Liz: When I think about relationships with council and the local iwi working well, I look at Tainui and I look at Ngai Tahu. You go down south and absolutely nothing happens down there without Ngai Tahu being involved - and look at how it's thriving. Not only the iwi, but the industry. The things they've been able to do collectively as partners. And then I look in at Tainui and the Waikato and the things that are happening up there.  

At home, Ngāti Toa, we've got a very visionary CEO who’s very energetic. We have a skilled governance group as well, and having the right management and governance is what's helping to grow Ngāti Toa. I’m told we now employ 500 people. So, the economic benefits for our area and the different things that have been established in our Rohe and wider, that's a win for everybody. 

But getting back to your question about the journey. For me, my role is all about relationships.  

One of the things that’s been key in helping my position at work is that I don't take sides. I might have my personal views, but I don't take sides. And you can ask any of the councillors, nobody ever knows which way I'm going to vote. 

Jill: You're coming with your own views, and it doesn't have to be a political view, or it can be. But you see that your role is to bring the mana whenua perspective, which is unique. And it doesn't necessarily have the same approach as maybe a councillor comes with. 

You are answerable to yourself and your people. That's your focus.  

Liz: Exactly. I spend a lot of time going back and talking with Ngāti Toa senior executives. And the good thing about that is we're all related - so we already have a relationship. But we all respect the role that we’re playing right now.  

There's been a couple of times when my personal view hasn't supported a position, but I know that the Iwi's view, and that's not just Ngāti Toa, but Te Ātiawa who’s view was in favour, and so I support it.  I believe that's me doing my job. 

Jill: It’s important to reflect on why the seats were established the way they were. We did have two mana whenua seats on all our committees previously, but the difference was that they didn't have voting rights and they weren't remunerated. Who's going to turn up to a sometimes very long meeting, take part in a debate that can be very frustrating, if you're not being remunerated and you can’t contribute to the decision by casting a vote? 

When we were discussing the remuneration, there was a lot of conversation about, "should it just be a portion because they're not necessarily having to do the community meetings and, meeting with constituents," and I firmly believe, "No, it needs to be the same because that person has to spend a lot more time connecting with the iwi, and we should be acknowledging that that takes time."  

So that was quite a change in people's thinking, that you are answerable to a community still and there is work that happens behind that. If we want people to be able to fit this into their world, then it must be remunerated fairly. We can't be in the situation where we are still running it down and making it hard for people to participate.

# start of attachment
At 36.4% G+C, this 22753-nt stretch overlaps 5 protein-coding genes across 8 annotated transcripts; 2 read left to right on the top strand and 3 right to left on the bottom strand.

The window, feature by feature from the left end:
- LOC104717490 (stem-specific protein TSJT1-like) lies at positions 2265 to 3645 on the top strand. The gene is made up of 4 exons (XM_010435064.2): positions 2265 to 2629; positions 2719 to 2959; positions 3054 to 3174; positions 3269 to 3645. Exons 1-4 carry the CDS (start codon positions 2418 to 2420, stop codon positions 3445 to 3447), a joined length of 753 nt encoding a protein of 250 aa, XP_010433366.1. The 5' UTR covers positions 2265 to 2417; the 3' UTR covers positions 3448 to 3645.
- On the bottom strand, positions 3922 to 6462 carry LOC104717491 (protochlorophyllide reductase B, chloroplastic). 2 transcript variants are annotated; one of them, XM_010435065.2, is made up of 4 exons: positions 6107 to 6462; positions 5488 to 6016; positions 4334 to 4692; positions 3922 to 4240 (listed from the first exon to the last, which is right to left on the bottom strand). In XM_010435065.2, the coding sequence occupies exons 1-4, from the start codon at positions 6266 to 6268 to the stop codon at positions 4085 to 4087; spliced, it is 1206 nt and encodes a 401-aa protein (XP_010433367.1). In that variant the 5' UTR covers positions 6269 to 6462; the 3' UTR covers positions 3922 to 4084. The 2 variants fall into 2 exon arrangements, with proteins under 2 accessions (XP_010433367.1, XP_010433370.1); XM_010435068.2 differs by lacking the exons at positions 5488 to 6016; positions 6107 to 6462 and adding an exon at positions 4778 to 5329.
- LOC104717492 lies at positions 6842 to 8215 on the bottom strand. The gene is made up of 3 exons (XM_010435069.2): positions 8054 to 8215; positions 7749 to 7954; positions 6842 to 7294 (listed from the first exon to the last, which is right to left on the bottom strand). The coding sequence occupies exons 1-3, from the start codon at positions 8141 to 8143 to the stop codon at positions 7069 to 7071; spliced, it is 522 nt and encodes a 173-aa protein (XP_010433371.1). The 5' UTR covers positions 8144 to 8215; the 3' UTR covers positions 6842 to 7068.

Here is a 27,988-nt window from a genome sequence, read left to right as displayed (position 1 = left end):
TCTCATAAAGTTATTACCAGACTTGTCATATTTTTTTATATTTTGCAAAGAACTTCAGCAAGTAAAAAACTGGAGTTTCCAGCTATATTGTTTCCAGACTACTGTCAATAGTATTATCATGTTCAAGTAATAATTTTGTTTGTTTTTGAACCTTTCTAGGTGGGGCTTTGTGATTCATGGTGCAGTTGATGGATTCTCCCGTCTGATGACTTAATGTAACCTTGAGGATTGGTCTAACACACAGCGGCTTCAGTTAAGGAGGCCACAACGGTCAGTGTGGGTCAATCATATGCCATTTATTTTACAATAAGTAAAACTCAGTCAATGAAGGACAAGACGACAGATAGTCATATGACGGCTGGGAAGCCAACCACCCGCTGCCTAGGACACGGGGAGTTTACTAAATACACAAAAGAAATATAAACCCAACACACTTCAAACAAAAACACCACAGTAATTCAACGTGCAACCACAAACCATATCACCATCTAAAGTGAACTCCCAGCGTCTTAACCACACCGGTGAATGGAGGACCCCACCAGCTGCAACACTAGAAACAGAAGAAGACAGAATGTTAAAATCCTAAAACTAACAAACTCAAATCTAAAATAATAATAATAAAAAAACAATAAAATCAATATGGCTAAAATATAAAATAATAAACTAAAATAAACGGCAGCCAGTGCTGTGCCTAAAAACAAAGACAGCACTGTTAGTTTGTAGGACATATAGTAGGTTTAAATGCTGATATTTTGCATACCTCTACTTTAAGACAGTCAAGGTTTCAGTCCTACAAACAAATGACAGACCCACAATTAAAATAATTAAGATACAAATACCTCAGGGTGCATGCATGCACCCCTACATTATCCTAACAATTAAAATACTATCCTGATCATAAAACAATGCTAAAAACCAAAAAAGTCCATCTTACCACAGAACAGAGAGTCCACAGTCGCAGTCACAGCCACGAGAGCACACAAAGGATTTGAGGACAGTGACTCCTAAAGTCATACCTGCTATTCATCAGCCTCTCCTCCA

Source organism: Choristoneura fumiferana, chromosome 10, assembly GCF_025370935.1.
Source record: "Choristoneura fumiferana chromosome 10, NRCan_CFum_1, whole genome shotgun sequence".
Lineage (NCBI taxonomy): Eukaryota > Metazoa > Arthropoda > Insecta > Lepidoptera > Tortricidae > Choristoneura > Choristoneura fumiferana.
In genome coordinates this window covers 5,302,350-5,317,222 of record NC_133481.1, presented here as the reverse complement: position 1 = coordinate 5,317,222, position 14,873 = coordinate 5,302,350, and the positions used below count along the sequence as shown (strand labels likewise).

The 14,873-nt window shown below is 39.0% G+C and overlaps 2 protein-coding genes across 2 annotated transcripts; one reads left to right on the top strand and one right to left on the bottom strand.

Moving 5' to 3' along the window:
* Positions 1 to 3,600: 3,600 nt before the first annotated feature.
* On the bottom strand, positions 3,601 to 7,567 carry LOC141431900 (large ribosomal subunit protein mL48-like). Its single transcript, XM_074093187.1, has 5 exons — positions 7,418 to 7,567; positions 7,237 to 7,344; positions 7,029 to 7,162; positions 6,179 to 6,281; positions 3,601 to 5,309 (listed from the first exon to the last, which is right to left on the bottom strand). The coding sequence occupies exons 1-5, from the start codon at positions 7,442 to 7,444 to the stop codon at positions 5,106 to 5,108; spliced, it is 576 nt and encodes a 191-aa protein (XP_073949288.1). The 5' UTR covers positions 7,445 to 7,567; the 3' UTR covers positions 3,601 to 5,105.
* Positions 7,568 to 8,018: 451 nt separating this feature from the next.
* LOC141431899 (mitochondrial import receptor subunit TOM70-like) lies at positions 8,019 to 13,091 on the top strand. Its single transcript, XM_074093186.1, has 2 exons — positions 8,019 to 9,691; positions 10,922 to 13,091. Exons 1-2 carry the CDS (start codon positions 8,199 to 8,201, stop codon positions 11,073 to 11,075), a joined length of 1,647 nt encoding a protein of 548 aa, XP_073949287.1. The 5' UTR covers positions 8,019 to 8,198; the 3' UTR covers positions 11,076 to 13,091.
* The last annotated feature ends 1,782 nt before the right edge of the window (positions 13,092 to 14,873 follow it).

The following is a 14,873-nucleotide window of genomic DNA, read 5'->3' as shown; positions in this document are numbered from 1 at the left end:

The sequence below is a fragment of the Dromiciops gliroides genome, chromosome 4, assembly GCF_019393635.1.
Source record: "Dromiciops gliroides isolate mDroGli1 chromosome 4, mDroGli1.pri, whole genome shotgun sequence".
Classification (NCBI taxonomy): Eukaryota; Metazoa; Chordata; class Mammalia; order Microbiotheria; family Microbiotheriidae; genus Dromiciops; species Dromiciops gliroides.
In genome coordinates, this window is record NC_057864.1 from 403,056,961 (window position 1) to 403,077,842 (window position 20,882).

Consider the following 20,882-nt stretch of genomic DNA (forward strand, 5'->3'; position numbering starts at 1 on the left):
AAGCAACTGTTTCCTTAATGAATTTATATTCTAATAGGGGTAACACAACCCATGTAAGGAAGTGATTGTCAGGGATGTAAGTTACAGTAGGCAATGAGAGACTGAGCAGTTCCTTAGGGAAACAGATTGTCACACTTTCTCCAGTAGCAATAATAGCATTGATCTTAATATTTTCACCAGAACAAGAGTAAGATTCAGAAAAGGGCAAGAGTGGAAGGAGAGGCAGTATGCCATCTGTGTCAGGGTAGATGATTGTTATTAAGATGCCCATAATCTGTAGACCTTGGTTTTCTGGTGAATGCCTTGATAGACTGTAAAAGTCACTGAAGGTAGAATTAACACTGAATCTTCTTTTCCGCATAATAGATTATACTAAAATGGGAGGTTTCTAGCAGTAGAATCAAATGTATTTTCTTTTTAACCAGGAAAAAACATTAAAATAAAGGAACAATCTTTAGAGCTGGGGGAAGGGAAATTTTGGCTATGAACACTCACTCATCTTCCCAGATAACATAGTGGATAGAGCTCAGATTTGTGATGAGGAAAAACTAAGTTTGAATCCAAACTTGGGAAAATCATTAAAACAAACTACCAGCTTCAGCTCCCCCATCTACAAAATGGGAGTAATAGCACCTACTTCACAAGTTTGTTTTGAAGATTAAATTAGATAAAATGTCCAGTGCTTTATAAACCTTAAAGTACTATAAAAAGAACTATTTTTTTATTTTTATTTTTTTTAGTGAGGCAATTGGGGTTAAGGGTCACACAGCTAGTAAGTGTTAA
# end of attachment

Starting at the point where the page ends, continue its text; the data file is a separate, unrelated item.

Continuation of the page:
It gives mana to it. It puts Liz on an equal foot with every other person around the table, and I think it's important that her seat is respected for what it is. 

Liz: So, I meet formally with the chair of the Rūnanga every month and give him a brief of where we're at. Then I do a report to the Rūnanga as well. And if I'm speaking on behalf of the iwi, or if I'm not speaking on behalf of the iwi, I make that clear. 

Jill: On that last question around how the journey's going and the advice. I think it is important to acknowledge that it won't be perfect, and when stepping into this space we must not let perfect be the enemy of good.  

If this was where our co-governance journey ended and we had no more improvement, I would be sad. This is the steppingstone to get ourselves to a better space. We need mana whenua at the table to advocate and to work for what is right in the future.  

One seat at a table is not adequate to be able to share your perspective. It is effective in the way that Liz is making it work, but it can't be the future for the way that we govern at a local level. 

And the perspective, I guess, of equity: one seat is one vote, and that’s a challenge. But if we hadn't done that at all, we would still be in the situation with mana whenua where we weren't taking part in decision making, which is a problem.  

I wouldn't want people to think we’re at the final resting place for co-governance. Let's keep thinking "Well, what would be better? How would we be able to do this more effectively together, and how could we better structure it?"  

Currently, we're in a situation where the balance is still not quite right, but the other thing that I think is important is to make sure that councils put aside operational resource to be able to support effective partnership. 

Liz: Well, I think it's hugely important, that part. For too long, Māori had been expected to participate without being given the resources to do it. 

I think the mahi that Jill has done to get so much across the line is down to her tenacity and making this all happen. Those are big wins that you've achieved in a short time.  

In fact, that's what I'd said in my speech when we signed Tākai Here as well. I never really believed that I would see the sort of change that's happening in my lifetime. I have always been hopeful that change would come, but I never believed that I would see it in my lifetime. And I think that's got to be a win for all New Zealand. 

Wow. That's powerful.